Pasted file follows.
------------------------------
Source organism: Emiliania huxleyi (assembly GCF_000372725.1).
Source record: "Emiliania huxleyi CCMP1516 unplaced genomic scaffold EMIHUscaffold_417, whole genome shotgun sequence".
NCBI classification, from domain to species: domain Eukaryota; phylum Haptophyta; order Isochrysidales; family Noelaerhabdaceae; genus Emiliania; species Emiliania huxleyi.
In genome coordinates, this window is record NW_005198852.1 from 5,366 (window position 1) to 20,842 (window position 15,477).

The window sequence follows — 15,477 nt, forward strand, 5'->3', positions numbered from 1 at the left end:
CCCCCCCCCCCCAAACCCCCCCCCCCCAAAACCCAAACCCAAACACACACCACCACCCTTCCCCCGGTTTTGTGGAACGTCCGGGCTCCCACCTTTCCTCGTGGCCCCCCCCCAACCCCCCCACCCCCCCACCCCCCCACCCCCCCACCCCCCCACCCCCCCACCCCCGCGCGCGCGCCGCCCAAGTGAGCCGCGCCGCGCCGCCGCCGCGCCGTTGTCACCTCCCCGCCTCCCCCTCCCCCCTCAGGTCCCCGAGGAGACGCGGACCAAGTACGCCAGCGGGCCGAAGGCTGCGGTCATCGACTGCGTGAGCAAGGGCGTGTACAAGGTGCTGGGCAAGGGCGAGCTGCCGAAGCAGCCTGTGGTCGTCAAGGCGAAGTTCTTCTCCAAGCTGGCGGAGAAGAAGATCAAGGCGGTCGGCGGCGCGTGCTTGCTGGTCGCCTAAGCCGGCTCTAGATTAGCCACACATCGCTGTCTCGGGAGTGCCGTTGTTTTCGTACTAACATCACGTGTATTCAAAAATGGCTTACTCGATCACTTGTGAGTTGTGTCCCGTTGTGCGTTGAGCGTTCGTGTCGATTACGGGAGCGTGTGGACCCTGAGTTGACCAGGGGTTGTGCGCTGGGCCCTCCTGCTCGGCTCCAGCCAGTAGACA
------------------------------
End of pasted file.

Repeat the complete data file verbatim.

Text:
Source organism: Emiliania huxleyi (assembly GCF_000372725.1).
Source record: "Emiliania huxleyi CCMP1516 unplaced genomic scaffold EMIHUscaffold_417, whole genome shotgun sequence".
NCBI classification, from domain to species: domain Eukaryota; phylum Haptophyta; order Isochrysidales; family Noelaerhabdaceae; genus Emiliania; species Emiliania huxleyi.
In genome coordinates, this window is record NW_005198852.1 from 5,366 (window position 1) to 20,842 (window position 15,477).

The window sequence follows — 15,477 nt, forward strand, 5'->3', positions numbered from 1 at the left end:
CCCCCCCCCCCCAAACCCCCCCCCCCCAAAACCCAAACCCAAACACACACCACCACCCTTCCCCCGGTTTTGTGGAACGTCCGGGCTCCCACCTTTCCTCGTGGCCCCCCCCCAACCCCCCCACCCCCCCACCCCCCCACCCCCCCACCCCCCCACCCCCCCACCCCCGCGCGCGCGCCGCCCAAGTGAGCCGCGCCGCGCCGCCGCCGCGCCGTTGTCACCTCCCCGCCTCCCCCTCCCCCCTCAGGTCCCCGAGGAGACGCGGACCAAGTACGCCAGCGGGCCGAAGGCTGCGGTCATCGACTGCGTGAGCAAGGGCGTGTACAAGGTGCTGGGCAAGGGCGAGCTGCCGAAGCAGCCTGTGGTCGTCAAGGCGAAGTTCTTCTCCAAGCTGGCGGAGAAGAAGATCAAGGCGGTCGGCGGCGCGTGCTTGCTGGTCGCCTAAGCCGGCTCTAGATTAGCCACACATCGCTGTCTCGGGAGTGCCGTTGTTTTCGTACTAACATCACGTGTATTCAAAAATGGCTTACTCGATCACTTGTGAGTTGTGTCCCGTTGTGCGTTGAGCGTTCGTGTCGATTACGGGAGCGTGTGGACCCTGAGTTGACCAGGGGTTGTGCGCTGGGCCCTCCTGCTCGGCTCCAGCCAGTAGACA